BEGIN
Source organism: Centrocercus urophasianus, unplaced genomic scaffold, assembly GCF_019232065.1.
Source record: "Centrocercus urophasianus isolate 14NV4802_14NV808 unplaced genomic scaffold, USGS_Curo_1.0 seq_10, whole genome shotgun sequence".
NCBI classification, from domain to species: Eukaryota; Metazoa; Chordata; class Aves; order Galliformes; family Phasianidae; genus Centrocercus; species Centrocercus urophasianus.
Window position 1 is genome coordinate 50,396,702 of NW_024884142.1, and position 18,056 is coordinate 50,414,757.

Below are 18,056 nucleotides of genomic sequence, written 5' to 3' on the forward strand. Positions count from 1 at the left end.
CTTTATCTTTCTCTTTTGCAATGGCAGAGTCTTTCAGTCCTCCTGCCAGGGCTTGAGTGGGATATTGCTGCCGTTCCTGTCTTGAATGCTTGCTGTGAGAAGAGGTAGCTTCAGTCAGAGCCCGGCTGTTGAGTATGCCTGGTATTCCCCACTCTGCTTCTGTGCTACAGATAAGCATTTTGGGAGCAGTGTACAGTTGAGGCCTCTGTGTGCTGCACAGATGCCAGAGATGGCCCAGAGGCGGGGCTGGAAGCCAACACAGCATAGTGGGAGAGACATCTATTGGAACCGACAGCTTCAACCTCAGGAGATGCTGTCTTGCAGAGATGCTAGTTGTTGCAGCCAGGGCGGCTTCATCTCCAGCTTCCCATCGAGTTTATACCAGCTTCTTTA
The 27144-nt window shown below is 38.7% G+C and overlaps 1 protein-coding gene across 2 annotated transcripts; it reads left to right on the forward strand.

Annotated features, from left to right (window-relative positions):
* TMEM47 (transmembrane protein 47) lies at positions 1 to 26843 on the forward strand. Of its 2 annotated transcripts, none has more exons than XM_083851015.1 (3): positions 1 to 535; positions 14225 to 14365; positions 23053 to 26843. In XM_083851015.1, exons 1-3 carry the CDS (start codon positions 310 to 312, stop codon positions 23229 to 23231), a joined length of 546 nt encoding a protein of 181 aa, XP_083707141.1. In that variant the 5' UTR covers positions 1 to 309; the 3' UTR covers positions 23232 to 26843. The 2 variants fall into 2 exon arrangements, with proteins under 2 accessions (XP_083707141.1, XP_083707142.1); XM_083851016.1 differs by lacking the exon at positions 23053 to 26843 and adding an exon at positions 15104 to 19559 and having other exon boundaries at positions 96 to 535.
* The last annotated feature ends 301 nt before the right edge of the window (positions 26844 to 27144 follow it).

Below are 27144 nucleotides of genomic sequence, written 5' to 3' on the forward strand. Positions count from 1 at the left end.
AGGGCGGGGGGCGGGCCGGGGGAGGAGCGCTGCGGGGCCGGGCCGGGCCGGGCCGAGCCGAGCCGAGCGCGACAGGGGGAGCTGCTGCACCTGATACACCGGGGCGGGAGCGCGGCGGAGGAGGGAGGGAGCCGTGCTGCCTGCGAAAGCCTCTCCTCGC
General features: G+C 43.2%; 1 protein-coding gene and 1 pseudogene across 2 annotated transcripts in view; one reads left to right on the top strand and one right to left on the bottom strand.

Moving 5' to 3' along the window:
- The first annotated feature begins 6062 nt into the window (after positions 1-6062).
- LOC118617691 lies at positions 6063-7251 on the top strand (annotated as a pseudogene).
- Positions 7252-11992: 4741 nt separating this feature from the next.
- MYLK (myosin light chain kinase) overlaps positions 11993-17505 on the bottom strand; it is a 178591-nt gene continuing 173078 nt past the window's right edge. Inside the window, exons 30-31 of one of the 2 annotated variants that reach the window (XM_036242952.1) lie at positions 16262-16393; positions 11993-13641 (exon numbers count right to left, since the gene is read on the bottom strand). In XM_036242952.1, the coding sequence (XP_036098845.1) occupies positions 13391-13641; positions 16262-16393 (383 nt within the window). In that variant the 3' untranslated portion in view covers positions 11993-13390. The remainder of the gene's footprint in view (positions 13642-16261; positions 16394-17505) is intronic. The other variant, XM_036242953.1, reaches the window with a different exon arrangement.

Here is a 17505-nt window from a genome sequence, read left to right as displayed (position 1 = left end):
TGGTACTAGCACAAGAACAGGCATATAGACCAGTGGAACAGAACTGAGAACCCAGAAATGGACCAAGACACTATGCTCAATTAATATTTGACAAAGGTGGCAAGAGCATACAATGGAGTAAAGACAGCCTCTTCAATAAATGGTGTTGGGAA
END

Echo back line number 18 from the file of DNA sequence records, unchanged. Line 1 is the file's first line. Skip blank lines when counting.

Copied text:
- MYLK (myosin light chain kinase) overlaps positions 11993-17505 on the bottom strand; it is a 178591-nt gene continuing 173078 nt past the window's right edge. Inside the window, exons 30-31 of one of the 2 annotated variants that reach the window (XM_036242952.1) lie at positions 16262-16393; positions 11993-13641 (exon numbers count right to left, since the gene is read on the bottom strand). In XM_036242952.1, the coding sequence (XP_036098845.1) occupies positions 13391-13641; positions 16262-16393 (383 nt within the window). In that variant the 3' untranslated portion in view covers positions 11993-13390. The remainder of the gene's footprint in view (positions 13642-16261; positions 16394-17505) is intronic. The other variant, XM_036242953.1, reaches the window with a different exon arrangement.